the extent of mortality from the malignant rapacity of tile disease during the short duration is best told by the 148 tomb stones erected in later years by the government over the graves of the soldiers that died at the different camps located on the creek in the immediate vicinity of the post. The fact that many of the stones are marked "Unknown." is evidence of the tension and disturbed condition that existed at the time. Only a few of the citizens buried in the fort cemetery had head stones. These have long since disappeared and it is even difficult at this time to trace the outlines of the graves. It is not probable that the accurate number of death resulting frolic cholera was ever known. Including the camps with the town made it a continuous funeral day and night. The sorrowful condition was intensified by the helpless and unfortunate situation under which people were compelled to silently bow to the inevitable. The sudden appearance and the equally sudden disappearance of the infliction was not any more involved in the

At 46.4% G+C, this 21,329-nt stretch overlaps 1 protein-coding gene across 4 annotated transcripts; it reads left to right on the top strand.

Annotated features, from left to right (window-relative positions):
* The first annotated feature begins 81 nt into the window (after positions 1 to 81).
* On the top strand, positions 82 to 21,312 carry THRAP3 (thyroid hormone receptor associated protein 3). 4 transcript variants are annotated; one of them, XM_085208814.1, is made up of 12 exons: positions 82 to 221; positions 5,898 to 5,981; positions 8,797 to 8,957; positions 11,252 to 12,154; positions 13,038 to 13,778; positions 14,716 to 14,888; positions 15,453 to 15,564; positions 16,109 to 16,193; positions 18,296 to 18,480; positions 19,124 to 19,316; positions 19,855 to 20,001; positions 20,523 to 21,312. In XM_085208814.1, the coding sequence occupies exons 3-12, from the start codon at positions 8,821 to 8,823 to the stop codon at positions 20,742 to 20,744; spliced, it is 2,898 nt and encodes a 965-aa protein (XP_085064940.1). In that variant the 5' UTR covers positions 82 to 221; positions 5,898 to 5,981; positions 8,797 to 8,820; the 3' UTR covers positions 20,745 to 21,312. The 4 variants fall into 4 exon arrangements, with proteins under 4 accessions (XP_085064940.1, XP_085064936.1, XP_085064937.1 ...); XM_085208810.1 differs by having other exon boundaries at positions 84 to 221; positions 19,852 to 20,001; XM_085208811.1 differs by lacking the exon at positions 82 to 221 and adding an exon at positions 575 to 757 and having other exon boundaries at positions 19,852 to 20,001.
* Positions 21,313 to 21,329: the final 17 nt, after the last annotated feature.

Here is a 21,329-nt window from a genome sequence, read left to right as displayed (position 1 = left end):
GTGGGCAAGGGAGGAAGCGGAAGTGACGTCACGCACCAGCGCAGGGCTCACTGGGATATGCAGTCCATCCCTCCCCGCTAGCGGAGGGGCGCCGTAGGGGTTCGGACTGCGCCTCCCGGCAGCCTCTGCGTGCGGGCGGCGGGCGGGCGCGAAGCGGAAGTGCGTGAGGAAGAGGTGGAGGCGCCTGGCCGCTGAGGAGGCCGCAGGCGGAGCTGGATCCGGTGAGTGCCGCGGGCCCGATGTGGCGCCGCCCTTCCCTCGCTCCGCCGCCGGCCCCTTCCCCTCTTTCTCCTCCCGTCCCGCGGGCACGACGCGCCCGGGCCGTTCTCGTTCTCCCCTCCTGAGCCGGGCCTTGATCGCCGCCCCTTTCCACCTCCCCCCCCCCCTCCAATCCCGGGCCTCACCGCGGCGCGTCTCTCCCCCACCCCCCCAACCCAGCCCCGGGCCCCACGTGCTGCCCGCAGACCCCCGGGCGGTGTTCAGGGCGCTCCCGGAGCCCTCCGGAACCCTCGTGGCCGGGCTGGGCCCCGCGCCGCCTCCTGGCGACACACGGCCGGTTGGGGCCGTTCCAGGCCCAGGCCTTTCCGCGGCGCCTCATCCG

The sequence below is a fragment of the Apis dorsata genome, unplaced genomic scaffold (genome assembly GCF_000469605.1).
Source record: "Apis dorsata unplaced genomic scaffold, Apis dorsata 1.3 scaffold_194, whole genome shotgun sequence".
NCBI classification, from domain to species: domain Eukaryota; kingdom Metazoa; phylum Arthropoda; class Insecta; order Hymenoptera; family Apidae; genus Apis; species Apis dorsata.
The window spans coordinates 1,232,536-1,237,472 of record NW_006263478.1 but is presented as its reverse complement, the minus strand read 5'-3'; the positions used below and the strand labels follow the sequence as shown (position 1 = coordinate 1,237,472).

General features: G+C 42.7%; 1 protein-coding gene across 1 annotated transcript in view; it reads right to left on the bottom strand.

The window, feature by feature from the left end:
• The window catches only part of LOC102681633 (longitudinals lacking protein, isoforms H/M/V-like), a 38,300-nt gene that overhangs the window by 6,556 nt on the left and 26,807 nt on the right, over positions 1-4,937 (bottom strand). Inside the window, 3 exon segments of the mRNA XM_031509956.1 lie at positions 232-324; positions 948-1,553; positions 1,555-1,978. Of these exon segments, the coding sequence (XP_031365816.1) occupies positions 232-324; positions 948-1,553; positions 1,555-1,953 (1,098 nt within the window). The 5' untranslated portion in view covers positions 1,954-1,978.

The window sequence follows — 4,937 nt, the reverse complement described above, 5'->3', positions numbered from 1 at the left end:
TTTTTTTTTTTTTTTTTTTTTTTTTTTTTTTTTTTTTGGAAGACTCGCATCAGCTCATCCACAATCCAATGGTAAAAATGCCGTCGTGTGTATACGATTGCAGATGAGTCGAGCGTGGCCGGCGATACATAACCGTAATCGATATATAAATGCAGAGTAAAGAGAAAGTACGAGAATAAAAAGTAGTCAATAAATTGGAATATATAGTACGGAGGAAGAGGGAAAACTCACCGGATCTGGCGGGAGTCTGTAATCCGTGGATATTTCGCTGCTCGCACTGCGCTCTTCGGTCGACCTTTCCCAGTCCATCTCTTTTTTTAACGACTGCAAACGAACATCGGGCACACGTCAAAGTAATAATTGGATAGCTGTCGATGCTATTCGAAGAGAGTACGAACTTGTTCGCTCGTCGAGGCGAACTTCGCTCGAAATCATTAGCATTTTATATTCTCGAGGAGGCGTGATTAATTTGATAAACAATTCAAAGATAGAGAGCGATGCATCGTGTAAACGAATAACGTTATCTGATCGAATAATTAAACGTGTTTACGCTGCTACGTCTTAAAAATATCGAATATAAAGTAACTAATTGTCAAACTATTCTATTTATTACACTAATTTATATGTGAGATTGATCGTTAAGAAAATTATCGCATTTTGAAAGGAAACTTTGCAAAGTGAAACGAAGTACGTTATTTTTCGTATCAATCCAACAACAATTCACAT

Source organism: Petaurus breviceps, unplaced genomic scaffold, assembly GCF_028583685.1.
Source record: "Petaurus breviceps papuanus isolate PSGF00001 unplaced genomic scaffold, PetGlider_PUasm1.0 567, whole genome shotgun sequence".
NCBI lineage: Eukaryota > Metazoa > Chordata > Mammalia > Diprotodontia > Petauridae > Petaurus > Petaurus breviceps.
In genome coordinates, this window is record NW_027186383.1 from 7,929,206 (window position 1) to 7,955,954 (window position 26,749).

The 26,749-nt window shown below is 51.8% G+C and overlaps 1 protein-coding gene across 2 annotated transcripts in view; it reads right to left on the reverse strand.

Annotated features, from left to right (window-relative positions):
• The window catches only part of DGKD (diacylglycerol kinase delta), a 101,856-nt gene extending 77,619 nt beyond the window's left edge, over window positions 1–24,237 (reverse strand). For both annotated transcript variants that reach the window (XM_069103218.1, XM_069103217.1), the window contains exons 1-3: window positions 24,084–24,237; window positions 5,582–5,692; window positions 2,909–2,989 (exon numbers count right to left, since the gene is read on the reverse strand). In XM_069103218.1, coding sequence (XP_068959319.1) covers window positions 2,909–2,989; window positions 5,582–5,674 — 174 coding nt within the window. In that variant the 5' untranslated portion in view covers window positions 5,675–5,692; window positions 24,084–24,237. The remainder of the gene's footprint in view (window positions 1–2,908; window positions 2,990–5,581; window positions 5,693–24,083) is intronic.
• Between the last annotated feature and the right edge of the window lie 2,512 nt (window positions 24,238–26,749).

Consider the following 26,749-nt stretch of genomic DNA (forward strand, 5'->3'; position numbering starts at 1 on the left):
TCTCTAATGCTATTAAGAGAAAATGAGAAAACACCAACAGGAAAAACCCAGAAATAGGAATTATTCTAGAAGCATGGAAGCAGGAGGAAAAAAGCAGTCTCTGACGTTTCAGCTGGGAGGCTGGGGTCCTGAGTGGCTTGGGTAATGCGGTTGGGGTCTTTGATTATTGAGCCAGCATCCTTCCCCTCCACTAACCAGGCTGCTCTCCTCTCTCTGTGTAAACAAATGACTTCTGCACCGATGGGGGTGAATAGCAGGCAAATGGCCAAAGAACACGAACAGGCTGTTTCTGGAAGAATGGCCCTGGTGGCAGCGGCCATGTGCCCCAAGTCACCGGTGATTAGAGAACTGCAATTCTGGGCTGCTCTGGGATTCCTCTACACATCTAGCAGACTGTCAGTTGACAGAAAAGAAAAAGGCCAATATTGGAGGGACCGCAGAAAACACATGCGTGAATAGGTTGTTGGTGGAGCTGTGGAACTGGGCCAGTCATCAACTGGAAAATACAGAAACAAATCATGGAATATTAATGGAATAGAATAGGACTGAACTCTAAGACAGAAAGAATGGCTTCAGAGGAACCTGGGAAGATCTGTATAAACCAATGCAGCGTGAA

mystical speculation and surprise than the absolute escape of those exposed under the strains of continuous fatigue. Another strange feature was the strict sobriety of the people. Liquor was free to all who were inclined to drink. In front of one place of business stood a barrel with the head removed and nails driven in the staves, upon which hung tin cups. A card was tacked on the barrel upon which was inscribed, "free, help yourself." Only few indulged lightly, owing to the accepted medical idea of the time, that moderate stimulation was a preventive. Strange as the statement may seem, there was not a drunken man in the town. This was before prohibition in Kansas, but it was unqualified temperance in defiance of every inducement. The universal feeling was "if my time has come I want to go sober. Incidents of a ludicrous nature transpired, notwithstanding the strong feeling of apprehension, anxiety and doubt, that made life a torment. A typical, good natured Irishman, who made it a point to procure work convenient to wherever the company located, by whom the writer was employed, toward evening of that eventful Sunday, when the gloom was most appalling, this jolly, slim, six and a half foot Irishman was suddenly taken ill. Two of his devoted countrymen gently laid him upon the pump platform, about two feet high and only about three feet square, and vigorously applied the cold water cure for some time. Limp and apparently lifeless, they tenderly removed him to the side of the store tent, believing Chambers was no more. The cook, engaged in the preparation of the evening meal, noticed him, and came in the store and reported him dead. I handed the cook a blanket to throw over his body. Soon after I repaired to the cook tent in quest of a cup of coffee. I found the cook seated on a box with elbows braced on his knees, and his head resting in the palms of his hands. I inquired if he was sick. I was induced to ask this question, owing to his attitude and air of despondency. He said "no, but hadn't this awful; think of Chambers dying." Just then Chambers entered the tent with blanket around him, stretching both his thin, bony arms over the stove saying, in a chattering tone of voice "I am nearly froze." The cook, recognizing the voice, looked up, mistook the reality for an apparition of the poor fellow, and made his exit through the rear of the tent with such haste that left no doubt about his strong prejudice against willingly associating with ghosts. After Chambers was informed of the reason for the precipitate flight of the cook, he immediately followed to assure him of his mistake in identity. It took some effort for Chambers to persuade him that he was really himself, without any transition having taken place. It was some time before fear gave way and confidence resumed full sway after the disease had disappeared. But Rome was never her former self again. The plan for the final destruction of the town, long contemplated by the Big Creek Land Company, was executed in the fore part of July by an order from the engineer department, instructing the contractor to widen and build the road bed, east and west of Big Creek, for some distance, two and one half feet higher. This effectually destroyed the last hope for Rome, situated north of the railroad with embankments of sufficient height to virtually fortify the town against the trade of the post and the different camps; while the Big Creek Land Company denied being instrumental or in any way responsible for the order that caused Rome to finally fall. Each year since 1867 stands as cumulative evidence against the necessity for the order to construct the bridge at the elevation it occupies, on account of high water. It was claimed by the Rome Town Company, at the time, that the necessity for raising the grade was in killing Rome and booming Hays, and not to protect the bridge. Whatever the cause, the grade was raised two and a half feet. Rome gradually died, Hays prospered, and high water has never touched the bridge. This third misfortune of Rome, within the short time of only two months, was not attended with any calamity or frenzy of excitement, but the supposed injustice was keenly felt by those who had money invested in buildings that could not be removed, or if removed, at a heavy loss. The amounts paid under contracts in the purchase of lots was not much loss to each individual purchaser, but quite a gain in the aggregate to the town company. The irretrievable defeat, by the master stroke of policy in the contention for supremacy and acknowledged permanency was the feature that hurt and troubled the Romanites. It was humiliating to be so ignominiously forced out of the contest, and irritable in the extreme to have the successful rival refer to- the vanquished town as the "Walled City, "The Place of Captivity," etc. The tinge of truth involved in these perplexing inuendos made it vexing to a degree that was difficult for a Romanite to appreciate that which seemed so pleasing to the people of Hays. With some outward display of courage the people apparently seemed satisfied with the situation, remembering, no doubt, that things of a most trifling nature, transpiring at the opportune time, changed the destinies of empires. Thus hopelessly hoping and waiting for something to occur to change the forlorn conditions to one of sufficient advantage to be on equal footing with their neighbors. Business, however, continued to grow more languid in tendency, which soon dissipated the inclination to trust in hopes for the trifle to happen that would restore the town to her former prestige. Meetings were held, and the situation discussed without developing any favorable plan of successfully continuing the contest. Motions were made and carried unanimously to stand firm till the lost advantages were fully recovered. While these meetings were being held, diplomacy was busy in the work of disintegrations in the interest of Hays. This was done so quietly and effectually that the announcement that Captain Duncan had concluded it would be unwise to longer continue the contest, and advised his friends to accept and face the inevitable, was entirely unexpected and created a storm of indignation, from which the Captain concluded best to take refuge in the camp of his former rivals. His action was regarded as treacherous in character, and vigorously denounced by his townsmen. During this contention Hays increased some in population, while Rome sustained some loss, which was of little consequence, however, compared with the loss of business and the general prevailing stagnation of every interest. This condition the real business interests could not withstand. So, slowly, one after the other, capitulated under the most favorable arangements obtainable from the Hays Town Company, and quietly moved to Hays.